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Mikimouse Donating Member (1000+ posts) Send PM | Profile | Ignore Sat Jan-29-05 07:13 PM
Response to Original message
7. George Lowe, my dearest friend and mentor of many years...
Who took it upon himself to help me prove to myself that I was worth the trouble it took to educate me. I would never have believed in myself and my potential had I not known George these many years. :yourock:
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Sydnie Donating Member (1000+ posts) Send PM | Profile | Ignore Sat Jan-29-05 07:35 PM
Response to Original message
8. I have two special shout outs for teachers
To Larry Triplett, who taught me that history was a living breathing thing everyday. He helped me to pay attention to what was happening around me (during the early 70's), for I was living through history everyday. For letting me bring my embroidery to class to keep my hands busy while my mind was a sponge of every word her spoke. For being not only a teacher but an example of what I could be someday.

To Charlotte Pritt, for bringing us "Great Books and Rhetoric" class in a time when no one was doing anything more than they had to. She taught me that words can have many meanings and can help or hurt as well. She taught me more than what was in the books when she lead us to the State Capitol to lobby for air quality monitoring at a time when no one was even considering it in coal country. She left teaching at the same time I left the school and we both went to the same college. She taught me that we could then be contemporaries and share things on a more adult level, all the while continuing to point the way to discovering myself. She taught me through he later actions that she could put her money where her mouth was and she ran for Governor of the state. I was not there when she did that, but that was one campaign I would have loved to have been involved in. She sent me a christmas card a few years ago, telling me all about the race and her eventual defeat for the office. And through it all, she was still teaching me to have the courage of your convictions, even if the dreams don't all come true the first time.

I tip my hat to both of them for they changed my life for the better in more ways than they will ever know. And I think of them often and send messages of thanks with every thought of them.
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ulysses Donating Member (1000+ posts) Send PM | Profile | Ignore Sun Jan-30-05 07:19 AM
Response to Original message
10. Linda Batty
Gifted/Talented teacher in Claremore, OK when I was in school. She took us to the Odyssey of the Mind finals in Michigan my senior year. One of a couple of muses I think about almost daily in my own classroom.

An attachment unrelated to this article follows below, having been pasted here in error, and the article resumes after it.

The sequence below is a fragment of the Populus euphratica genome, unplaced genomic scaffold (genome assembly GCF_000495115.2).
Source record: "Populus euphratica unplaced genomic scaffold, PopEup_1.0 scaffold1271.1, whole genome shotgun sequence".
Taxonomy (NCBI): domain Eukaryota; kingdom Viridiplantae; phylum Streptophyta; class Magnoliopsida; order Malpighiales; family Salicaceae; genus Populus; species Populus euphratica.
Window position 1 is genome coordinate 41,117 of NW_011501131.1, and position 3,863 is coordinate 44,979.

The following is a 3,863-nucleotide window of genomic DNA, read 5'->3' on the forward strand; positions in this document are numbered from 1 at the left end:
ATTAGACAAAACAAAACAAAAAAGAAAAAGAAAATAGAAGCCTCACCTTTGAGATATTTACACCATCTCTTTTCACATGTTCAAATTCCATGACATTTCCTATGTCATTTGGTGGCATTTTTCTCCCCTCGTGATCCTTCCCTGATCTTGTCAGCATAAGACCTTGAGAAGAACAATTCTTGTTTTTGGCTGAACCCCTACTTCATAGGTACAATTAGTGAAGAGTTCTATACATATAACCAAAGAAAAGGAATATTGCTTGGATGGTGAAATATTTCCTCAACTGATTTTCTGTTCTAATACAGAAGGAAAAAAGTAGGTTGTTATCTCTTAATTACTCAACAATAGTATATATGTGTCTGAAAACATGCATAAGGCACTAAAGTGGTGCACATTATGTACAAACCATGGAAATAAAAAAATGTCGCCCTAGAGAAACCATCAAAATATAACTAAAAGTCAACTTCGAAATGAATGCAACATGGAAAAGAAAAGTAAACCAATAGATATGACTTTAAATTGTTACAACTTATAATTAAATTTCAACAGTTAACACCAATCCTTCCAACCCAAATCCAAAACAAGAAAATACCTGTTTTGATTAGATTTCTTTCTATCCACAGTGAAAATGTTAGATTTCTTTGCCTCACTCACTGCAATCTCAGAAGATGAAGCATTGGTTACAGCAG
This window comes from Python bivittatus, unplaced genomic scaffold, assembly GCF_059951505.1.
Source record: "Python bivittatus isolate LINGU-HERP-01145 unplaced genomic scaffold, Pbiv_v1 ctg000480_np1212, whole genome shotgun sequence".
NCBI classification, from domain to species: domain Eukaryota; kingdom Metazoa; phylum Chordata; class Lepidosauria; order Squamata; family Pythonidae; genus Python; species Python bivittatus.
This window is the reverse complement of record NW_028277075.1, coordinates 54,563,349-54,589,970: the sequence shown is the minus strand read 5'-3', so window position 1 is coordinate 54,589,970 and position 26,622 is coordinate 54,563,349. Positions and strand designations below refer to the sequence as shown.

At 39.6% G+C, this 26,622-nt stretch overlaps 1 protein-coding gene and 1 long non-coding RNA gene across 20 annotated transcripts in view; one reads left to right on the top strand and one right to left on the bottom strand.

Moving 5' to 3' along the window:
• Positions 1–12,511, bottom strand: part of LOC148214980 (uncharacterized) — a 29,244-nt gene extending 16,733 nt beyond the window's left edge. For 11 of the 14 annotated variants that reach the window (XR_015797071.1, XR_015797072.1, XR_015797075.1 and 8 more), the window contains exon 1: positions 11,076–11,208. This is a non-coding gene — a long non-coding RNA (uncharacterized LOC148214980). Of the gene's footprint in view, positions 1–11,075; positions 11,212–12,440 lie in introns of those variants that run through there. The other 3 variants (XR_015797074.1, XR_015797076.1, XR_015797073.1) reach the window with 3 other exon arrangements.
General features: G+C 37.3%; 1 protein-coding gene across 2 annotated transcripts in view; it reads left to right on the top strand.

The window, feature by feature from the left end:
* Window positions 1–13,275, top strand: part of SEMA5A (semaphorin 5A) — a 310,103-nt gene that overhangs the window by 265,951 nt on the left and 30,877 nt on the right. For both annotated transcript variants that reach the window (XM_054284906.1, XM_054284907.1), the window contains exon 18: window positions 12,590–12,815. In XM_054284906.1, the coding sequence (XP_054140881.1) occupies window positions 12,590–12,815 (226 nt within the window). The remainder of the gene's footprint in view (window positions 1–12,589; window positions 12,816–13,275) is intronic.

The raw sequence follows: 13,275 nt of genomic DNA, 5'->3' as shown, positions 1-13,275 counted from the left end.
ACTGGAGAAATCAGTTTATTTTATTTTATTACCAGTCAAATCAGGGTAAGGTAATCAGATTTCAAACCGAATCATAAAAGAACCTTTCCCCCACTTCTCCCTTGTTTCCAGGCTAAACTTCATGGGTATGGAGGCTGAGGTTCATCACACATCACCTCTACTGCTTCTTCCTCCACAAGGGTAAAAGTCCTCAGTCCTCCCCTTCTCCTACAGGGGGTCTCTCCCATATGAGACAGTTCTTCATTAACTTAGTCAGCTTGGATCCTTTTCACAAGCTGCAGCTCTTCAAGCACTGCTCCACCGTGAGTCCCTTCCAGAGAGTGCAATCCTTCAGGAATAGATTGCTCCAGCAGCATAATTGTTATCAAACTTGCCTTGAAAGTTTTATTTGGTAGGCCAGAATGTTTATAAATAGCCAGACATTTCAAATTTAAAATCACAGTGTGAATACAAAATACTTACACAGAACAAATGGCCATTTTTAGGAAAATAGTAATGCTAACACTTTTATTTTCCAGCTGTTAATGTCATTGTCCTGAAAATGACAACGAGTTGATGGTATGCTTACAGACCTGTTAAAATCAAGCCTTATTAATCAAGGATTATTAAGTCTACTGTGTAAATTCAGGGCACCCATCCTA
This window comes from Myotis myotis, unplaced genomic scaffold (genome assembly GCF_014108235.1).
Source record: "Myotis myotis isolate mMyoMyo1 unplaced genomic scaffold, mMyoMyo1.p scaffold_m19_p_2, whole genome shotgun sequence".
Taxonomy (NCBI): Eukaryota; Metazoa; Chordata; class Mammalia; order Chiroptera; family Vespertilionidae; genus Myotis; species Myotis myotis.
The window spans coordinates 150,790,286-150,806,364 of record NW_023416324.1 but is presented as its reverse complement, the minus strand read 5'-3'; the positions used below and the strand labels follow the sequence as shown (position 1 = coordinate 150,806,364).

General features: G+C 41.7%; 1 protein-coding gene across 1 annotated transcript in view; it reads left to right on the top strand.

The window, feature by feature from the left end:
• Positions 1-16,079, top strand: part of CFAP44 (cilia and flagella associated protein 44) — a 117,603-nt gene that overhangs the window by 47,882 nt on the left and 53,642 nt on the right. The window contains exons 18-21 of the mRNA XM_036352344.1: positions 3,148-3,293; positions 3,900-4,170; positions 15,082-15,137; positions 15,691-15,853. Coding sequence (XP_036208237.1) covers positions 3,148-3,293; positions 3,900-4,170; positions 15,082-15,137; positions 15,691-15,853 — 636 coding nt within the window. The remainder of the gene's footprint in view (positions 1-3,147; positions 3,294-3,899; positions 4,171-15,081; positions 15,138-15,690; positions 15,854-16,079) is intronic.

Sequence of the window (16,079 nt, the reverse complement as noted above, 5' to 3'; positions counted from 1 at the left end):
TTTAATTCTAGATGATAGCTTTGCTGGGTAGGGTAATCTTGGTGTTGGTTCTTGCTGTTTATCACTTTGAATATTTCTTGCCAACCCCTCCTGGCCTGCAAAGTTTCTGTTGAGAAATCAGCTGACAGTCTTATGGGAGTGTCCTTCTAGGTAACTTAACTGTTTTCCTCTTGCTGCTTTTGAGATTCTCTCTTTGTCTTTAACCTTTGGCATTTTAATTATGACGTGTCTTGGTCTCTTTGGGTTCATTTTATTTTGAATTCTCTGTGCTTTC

Thanks, Batty! :toast:
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KitchenWitch Donating Member (1000+ posts) Send PM | Profile | Ignore Sun Jan-30-05 07:22 AM
Response to Original message
11. Here's to Miss Stewart
who seemed to intuitively know that I had some emotional problems and was very in-tune and supportive of me.
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Cooley Hurd Donating Member (1000+ posts) Send PM | Profile | Ignore Sun Jan-30-05 07:25 AM
Response to Original message
12. Mr Darrow... an excellent science teacher!
My favorite. :thumbsup:

He also rode a Harley, drove a Trans-Am and listened to Rush. He even came to my graduation party (he wouldn't smoke a joint with us :( but that was understandable)...

My worst was another science teacher - Mr Onori. Never hesitated to ridicule his students. It's okay though, 'cause he's dead now. Rest in peace, asshole!
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CRK7376 Donating Member (1000+ posts) Send PM | Profile | Ignore Sun Jan-30-05 07:46 AM
Response to Original message
13. My Mom and Dad,
both life-long educators, the best in the world. Unfortunately my kids were never able to meet their grandparents, my parents' deaths came too soon.
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Misunderestimator Donating Member (1000+ posts) Send PM | Profile | Ignore Sun Jan-30-05 08:05 AM
Response to Original message
14. Here's to the good teachers, and paying them more...
I had only a couple of good ones... where I grew up, they paid cowhands better than teachers.
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NewHampshireDem Donating Member (1000+ posts) Send PM | Profile | Ignore Sun Jan-30-05 08:07 AM
Response to Original message
15. If you haven't ....
take the time to look them up again and drop them a quick note. It doesn't need to be anything much more than a "thanks for all you've done," kind of thing.

I know I'd appreciate it if one of my former students did that for me. :)
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sendero Donating Member (1000+ posts) Send PM | Profile | Ignore Sun Jan-30-05 08:10 AM
Response to Original message
16. I have a special-needs son....
... and from time to time his behavior at school has been a problem.

He's a good-hearted kid, doing the best he can with what he was born with.

Ms. Weathersby always handled problems that arose with fairness, wisdom and compassion. It doesn't get any better than that.